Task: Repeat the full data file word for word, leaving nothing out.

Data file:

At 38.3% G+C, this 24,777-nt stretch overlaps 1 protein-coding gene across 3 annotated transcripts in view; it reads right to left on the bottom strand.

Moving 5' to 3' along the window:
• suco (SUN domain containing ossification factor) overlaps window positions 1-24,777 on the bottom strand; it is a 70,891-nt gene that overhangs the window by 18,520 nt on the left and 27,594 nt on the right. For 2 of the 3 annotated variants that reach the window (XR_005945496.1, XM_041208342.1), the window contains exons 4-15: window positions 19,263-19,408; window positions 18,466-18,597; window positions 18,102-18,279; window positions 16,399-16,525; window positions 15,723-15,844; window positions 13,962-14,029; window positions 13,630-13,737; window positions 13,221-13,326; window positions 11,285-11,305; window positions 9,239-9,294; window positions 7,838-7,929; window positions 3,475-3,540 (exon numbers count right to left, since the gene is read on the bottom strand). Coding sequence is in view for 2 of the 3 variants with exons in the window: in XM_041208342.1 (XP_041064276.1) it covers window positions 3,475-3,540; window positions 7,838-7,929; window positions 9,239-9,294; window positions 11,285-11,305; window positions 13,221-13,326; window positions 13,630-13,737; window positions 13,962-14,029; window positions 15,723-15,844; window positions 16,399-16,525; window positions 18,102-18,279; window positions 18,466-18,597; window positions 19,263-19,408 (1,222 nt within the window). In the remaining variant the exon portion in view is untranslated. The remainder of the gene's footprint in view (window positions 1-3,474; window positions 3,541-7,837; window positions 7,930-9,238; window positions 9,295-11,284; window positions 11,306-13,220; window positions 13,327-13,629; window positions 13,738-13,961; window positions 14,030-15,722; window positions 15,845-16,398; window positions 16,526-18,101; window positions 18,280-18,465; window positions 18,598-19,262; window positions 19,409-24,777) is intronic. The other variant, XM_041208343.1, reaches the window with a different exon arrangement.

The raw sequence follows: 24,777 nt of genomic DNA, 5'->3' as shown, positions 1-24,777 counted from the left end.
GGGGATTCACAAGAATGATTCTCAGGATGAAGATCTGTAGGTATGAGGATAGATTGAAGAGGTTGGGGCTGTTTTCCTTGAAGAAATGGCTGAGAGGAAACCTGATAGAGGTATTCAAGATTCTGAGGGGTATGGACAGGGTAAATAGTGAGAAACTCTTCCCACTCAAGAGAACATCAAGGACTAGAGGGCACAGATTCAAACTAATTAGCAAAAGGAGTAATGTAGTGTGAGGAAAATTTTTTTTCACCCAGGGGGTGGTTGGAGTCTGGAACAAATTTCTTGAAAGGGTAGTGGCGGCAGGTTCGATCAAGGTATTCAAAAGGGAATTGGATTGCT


At 38.3% G+C, this 24,777-nt stretch overlaps 1 protein-coding gene across 3 annotated transcripts in view; it reads right to left on the bottom strand.

Moving 5' to 3' along the window:
• suco (SUN domain containing ossification factor) overlaps window positions 1-24,777 on the bottom strand; it is a 70,891-nt gene that overhangs the window by 18,520 nt on the left and 27,594 nt on the right. For 2 of the 3 annotated variants that reach the window (XR_005945496.1, XM_041208342.1), the window contains exons 4-15: window positions 19,263-19,408; window positions 18,466-18,597; window positions 18,102-18,279; window positions 16,399-16,525; window positions 15,723-15,844; window positions 13,962-14,029; window positions 13,630-13,737; window positions 13,221-13,326; window positions 11,285-11,305; window positions 9,239-9,294; window positions 7,838-7,929; window positions 3,475-3,540 (exon numbers count right to left, since the gene is read on the bottom strand). Coding sequence is in view for 2 of the 3 variants with exons in the window: in XM_041208342.1 (XP_041064276.1) it covers window positions 3,475-3,540; window positions 7,838-7,929; window positions 9,239-9,294; window positions 11,285-11,305; window positions 13,221-13,326; window positions 13,630-13,737; window positions 13,962-14,029; window positions 15,723-15,844; window positions 16,399-16,525; window positions 18,102-18,279; window positions 18,466-18,597; window positions 19,263-19,408 (1,222 nt within the window). In the remaining variant the exon portion in view is untranslated. The remainder of the gene's footprint in view (window positions 1-3,474; window positions 3,541-7,837; window positions 7,930-9,238; window positions 9,295-11,284; window positions 11,306-13,220; window positions 13,327-13,629; window positions 13,738-13,961; window positions 14,030-15,722; window positions 15,845-16,398; window positions 16,526-18,101; window positions 18,280-18,465; window positions 18,598-19,262; window positions 19,409-24,777) is intronic. The other variant, XM_041208343.1, reaches the window with a different exon arrangement.

The raw sequence follows: 24,777 nt of genomic DNA, 5'->3' as shown, positions 1-24,777 counted from the left end.
GGGGATTCACAAGAATGATTCTCAGGATGAAGATCTGTAGGTATGAGGATAGATTGAAGAGGTTGGGGCTGTTTTCCTTGAAGAAATGGCTGAGAGGAAACCTGATAGAGGTATTCAAGATTCTGAGGGGTATGGACAGGGTAAATAGTGAGAAACTCTTCCCACTCAAGAGAACATCAAGGACTAGAGGGCACAGATTCAAACTAATTAGCAAAAGGAGTAATGTAGTGTGAGGAAAATTTTTTTTCACCCAGGGGGTGGTTGGAGTCTGGAACAAATTTCTTGAAAGGGTAGTGGCGGCAGGTTCGATCAAGGTATTCAAAAGGGAATTGGATTGCT